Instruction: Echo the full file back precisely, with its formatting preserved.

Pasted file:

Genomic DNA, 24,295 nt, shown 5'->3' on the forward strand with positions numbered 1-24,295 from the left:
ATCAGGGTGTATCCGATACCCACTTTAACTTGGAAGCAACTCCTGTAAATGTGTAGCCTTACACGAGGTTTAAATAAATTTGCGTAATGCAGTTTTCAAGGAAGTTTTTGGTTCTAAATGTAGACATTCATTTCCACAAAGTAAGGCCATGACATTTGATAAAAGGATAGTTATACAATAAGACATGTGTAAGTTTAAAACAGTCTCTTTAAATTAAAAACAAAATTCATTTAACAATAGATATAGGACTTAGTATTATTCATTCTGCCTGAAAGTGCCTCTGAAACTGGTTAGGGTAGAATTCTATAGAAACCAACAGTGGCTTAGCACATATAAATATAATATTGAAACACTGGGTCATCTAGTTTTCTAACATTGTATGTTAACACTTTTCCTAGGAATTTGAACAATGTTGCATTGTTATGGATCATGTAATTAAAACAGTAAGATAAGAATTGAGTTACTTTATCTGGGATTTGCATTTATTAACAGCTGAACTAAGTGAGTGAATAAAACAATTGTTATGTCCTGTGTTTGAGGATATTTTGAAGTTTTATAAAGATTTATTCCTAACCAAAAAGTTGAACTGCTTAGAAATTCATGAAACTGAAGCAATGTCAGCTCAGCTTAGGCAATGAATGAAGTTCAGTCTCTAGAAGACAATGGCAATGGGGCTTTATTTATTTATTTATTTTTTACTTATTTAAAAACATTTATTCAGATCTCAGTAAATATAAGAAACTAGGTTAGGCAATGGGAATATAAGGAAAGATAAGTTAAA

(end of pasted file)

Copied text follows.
Genomic DNA, 24,295 nt, shown 5'->3' on the forward strand with positions numbered 1-24,295 from the left:
ATCAGGGTGTATCCGATACCCACTTTAACTTGGAAGCAACTCCTGTAAATGTGTAGCCTTACACGAGGTTTAAATAAATTTGCGTAATGCAGTTTTCAAGGAAGTTTTTGGTTCTAAATGTAGACATTCATTTCCACAAAGTAAGGCCATGACATTTGATAAAAGGATAGTTATACAATAAGACATGTGTAAGTTTAAAACAGTCTCTTTAAATTAAAAACAAAATTCATTTAACAATAGATATAGGACTTAGTATTATTCATTCTGCCTGAAAGTGCCTCTGAAACTGGTTAGGGTAGAATTCTATAGAAACCAACAGTGGCTTAGCACATATAAATATAATATTGAAACACTGGGTCATCTAGTTTTCTAACATTGTATGTTAACACTTTTCCTAGGAATTTGAACAATGTTGCATTGTTATGGATCATGTAATTAAAACAGTAAGATAAGAATTGAGTTACTTTATCTGGGATTTGCATTTATTAACAGCTGAACTAAGTGAGTGAATAAAACAATTGTTATGTCCTGTGTTTGAGGATATTTTGAAGTTTTATAAAGATTTATTCCTAACCAAAAAGTTGAACTGCTTAGAAATTCATGAAACTGAAGCAATGTCAGCTCAGCTTAGGCAATGAATGAAGTTCAGTCTCTAGAAGACAATGGCAATGGGGCTTTATTTATTTATTTATTTTTTACTTATTTAAAAACATTTATTCAGATCTCAGTAAATATAAGAAACTAGGTTAGGCAATGGGAATATAAGGAAAGATAAGTTAAA